Coral communities are among the most fascinating of all biotic assemblages on earth. It is their rich diversity and the strong biological interactions which characterize these communities that provides the focus for this book. Here I describe patterns of diversity, species interactions, and community organization as well as the processes which influence these structural attributes. Although this treatment of the subject will to some degree blend evolutionary and ecological phenomena, I am primarily interested in the dynamic properties of living coral communities. Hence, such processes as succession, competition, predation, herbivory, and disturbances will be emphasized in ecological terms, but not to the exclusion of evolutionary considerations. The former influence the maintenance of diversity in coral communities and local distribution and abundance patterns. The latter deal primarily with the origins of diversity, adaptations to the local environment, biogeographic distributions, and longevity in the fossil record. With the recent resurgence of interest in historical and large-scale geographical effects on the local diversity of ecological communities, ecological and evolutionary perspectives are beginning to be integrated into our understanding of community organization and dynamics. Hence, a synthesis of these perspectives is attempted in the final chapter of this book. This effort emerges as a consequence of academic experiences, research interests, and the strong influence of several individuals. My first exposure to ecology occurred at Pomona College where three faculty members guided my early explorations into this subject.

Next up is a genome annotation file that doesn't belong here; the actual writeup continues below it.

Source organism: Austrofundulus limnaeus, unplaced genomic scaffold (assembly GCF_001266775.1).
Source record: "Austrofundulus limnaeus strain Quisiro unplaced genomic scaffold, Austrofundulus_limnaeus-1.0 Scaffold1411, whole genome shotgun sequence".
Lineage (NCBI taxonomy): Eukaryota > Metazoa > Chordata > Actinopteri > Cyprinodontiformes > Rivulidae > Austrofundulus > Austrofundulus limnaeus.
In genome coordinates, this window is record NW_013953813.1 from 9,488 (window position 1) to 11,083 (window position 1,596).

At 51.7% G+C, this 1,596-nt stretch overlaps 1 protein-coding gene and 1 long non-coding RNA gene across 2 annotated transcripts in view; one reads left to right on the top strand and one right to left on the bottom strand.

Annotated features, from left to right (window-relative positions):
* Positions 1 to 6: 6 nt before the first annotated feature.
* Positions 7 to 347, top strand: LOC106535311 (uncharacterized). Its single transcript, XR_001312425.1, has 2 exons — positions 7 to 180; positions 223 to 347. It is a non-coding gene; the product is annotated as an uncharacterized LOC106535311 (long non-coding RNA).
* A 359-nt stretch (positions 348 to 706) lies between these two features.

"The book provides a focus on the rich diversity and strong biological interactions that characterise the most fascinating coral communities. Defining community, guild, assemblage and web, the theme of the book is introduced with descriptions of the dynamics of coral community, especially of the constituent species, the interactions among them, the local environments, oceanographic transport processes, climatic fluctuations and a host of geographical and historical phenomena. The subject is narrated in thoughtfully and admirably organised chapters on diversity, stability, succession, competition and so on. Citing suitable examples, each chapter considers one or more selected principles, theories, hypotheses and models. In this process, new information is provided, for example that `coexistence competition' can be an alternative to competitive exclusion. Each chapter is closed with an overview, providing a sort of summary. The book includes useful references and subject index."
(Professor T.J. Pandian, Madurai Kamaraj University, India)
Series: Population and Community Biology : Book 23
Number Of Pages: 250
Published: 31st October 2002
Publisher: Springer-Verlag New York Inc.
Country of Publication: US
Dimensions (cm): 23.98 x 16.36
Weight (kg): 0.41
Edition Type: New edition